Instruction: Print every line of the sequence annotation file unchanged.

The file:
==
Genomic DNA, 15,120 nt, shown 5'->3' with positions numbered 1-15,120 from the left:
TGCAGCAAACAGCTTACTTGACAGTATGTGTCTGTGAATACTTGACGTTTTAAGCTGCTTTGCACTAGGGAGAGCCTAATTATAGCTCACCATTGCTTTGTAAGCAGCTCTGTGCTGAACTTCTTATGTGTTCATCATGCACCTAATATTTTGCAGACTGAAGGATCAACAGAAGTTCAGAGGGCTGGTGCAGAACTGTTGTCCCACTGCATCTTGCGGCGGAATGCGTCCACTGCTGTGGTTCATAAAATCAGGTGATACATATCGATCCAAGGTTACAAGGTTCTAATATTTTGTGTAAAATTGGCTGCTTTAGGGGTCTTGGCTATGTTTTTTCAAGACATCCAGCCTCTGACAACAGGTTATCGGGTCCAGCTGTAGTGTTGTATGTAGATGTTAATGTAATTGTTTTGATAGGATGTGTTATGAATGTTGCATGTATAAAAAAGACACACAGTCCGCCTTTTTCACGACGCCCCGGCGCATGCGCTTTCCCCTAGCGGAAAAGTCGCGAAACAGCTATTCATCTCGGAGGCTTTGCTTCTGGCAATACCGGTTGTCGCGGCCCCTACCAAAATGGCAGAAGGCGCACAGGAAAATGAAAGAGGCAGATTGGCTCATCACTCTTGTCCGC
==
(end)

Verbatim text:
Genomic DNA, 15,120 nt, shown 5'->3' with positions numbered 1-15,120 from the left:
TGCAGCAAACAGCTTACTTGACAGTATGTGTCTGTGAATACTTGACGTTTTAAGCTGCTTTGCACTAGGGAGAGCCTAATTATAGCTCACCATTGCTTTGTAAGCAGCTCTGTGCTGAACTTCTTATGTGTTCATCATGCACCTAATATTTTGCAGACTGAAGGATCAACAGAAGTTCAGAGGGCTGGTGCAGAACTGTTGTCCCACTGCATCTTGCGGCGGAATGCGTCCACTGCTGTGGTTCATAAAATCAGGTGATACATATCGATCCAAGGTTACAAGGTTCTAATATTTTGTGTAAAATTGGCTGCTTTAGGGGTCTTGGCTATGTTTTTTCAAGACATCCAGCCTCTGACAACAGGTTATCGGGTCCAGCTGTAGTGTTGTATGTAGATGTTAATGTAATTGTTTTGATAGGATGTGTTATGAATGTTGCATGTATAAAAAAGACACACAGTCCGCCTTTTTCACGACGCCCCGGCGCATGCGCTTTCCCCTAGCGGAAAAGTCGCGAAACAGCTATTCATCTCGGAGGCTTTGCTTCTGGCAATACCGGTTGTCGCGGCCCCTACCAAAATGGCAGAAGGCGCACAGGAAAATGAAAGAGGCAGATTGGCTCATCACTCTTGTCCGC